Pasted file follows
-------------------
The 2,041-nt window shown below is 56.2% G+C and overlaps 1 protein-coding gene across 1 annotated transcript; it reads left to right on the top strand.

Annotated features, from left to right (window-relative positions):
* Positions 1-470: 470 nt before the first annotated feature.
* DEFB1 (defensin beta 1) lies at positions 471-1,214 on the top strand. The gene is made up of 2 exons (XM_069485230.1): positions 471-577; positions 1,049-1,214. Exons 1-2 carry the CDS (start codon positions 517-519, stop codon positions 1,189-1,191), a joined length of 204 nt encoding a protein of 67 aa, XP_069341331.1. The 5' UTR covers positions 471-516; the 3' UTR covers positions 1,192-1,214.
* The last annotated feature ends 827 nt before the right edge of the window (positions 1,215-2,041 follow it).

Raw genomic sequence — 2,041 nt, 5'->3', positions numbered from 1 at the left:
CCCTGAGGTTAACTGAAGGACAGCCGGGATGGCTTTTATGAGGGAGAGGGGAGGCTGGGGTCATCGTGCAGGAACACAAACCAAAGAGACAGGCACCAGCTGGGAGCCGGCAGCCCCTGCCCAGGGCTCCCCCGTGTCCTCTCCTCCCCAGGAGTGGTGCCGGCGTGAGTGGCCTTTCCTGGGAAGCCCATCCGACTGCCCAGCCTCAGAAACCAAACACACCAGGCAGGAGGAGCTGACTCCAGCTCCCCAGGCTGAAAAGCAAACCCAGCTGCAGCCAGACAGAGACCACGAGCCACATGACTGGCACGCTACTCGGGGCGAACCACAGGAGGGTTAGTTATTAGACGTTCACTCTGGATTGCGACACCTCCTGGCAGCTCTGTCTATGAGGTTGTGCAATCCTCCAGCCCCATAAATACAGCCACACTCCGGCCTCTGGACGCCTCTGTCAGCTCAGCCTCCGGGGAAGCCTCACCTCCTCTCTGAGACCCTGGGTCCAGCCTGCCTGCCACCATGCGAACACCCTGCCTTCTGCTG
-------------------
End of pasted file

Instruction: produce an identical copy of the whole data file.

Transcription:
The 2,041-nt window shown below is 56.2% G+C and overlaps 1 protein-coding gene across 1 annotated transcript; it reads left to right on the top strand.

Annotated features, from left to right (window-relative positions):
* Positions 1-470: 470 nt before the first annotated feature.
* DEFB1 (defensin beta 1) lies at positions 471-1,214 on the top strand. The gene is made up of 2 exons (XM_069485230.1): positions 471-577; positions 1,049-1,214. Exons 1-2 carry the CDS (start codon positions 517-519, stop codon positions 1,189-1,191), a joined length of 204 nt encoding a protein of 67 aa, XP_069341331.1. The 5' UTR covers positions 471-516; the 3' UTR covers positions 1,192-1,214.
* The last annotated feature ends 827 nt before the right edge of the window (positions 1,215-2,041 follow it).

Raw genomic sequence — 2,041 nt, 5'->3', positions numbered from 1 at the left:
CCCTGAGGTTAACTGAAGGACAGCCGGGATGGCTTTTATGAGGGAGAGGGGAGGCTGGGGTCATCGTGCAGGAACACAAACCAAAGAGACAGGCACCAGCTGGGAGCCGGCAGCCCCTGCCCAGGGCTCCCCCGTGTCCTCTCCTCCCCAGGAGTGGTGCCGGCGTGAGTGGCCTTTCCTGGGAAGCCCATCCGACTGCCCAGCCTCAGAAACCAAACACACCAGGCAGGAGGAGCTGACTCCAGCTCCCCAGGCTGAAAAGCAAACCCAGCTGCAGCCAGACAGAGACCACGAGCCACATGACTGGCACGCTACTCGGGGCGAACCACAGGAGGGTTAGTTATTAGACGTTCACTCTGGATTGCGACACCTCCTGGCAGCTCTGTCTATGAGGTTGTGCAATCCTCCAGCCCCATAAATACAGCCACACTCCGGCCTCTGGACGCCTCTGTCAGCTCAGCCTCCGGGGAAGCCTCACCTCCTCTCTGAGACCCTGGGTCCAGCCTGCCTGCCACCATGCGAACACCCTGCCTTCTGCTG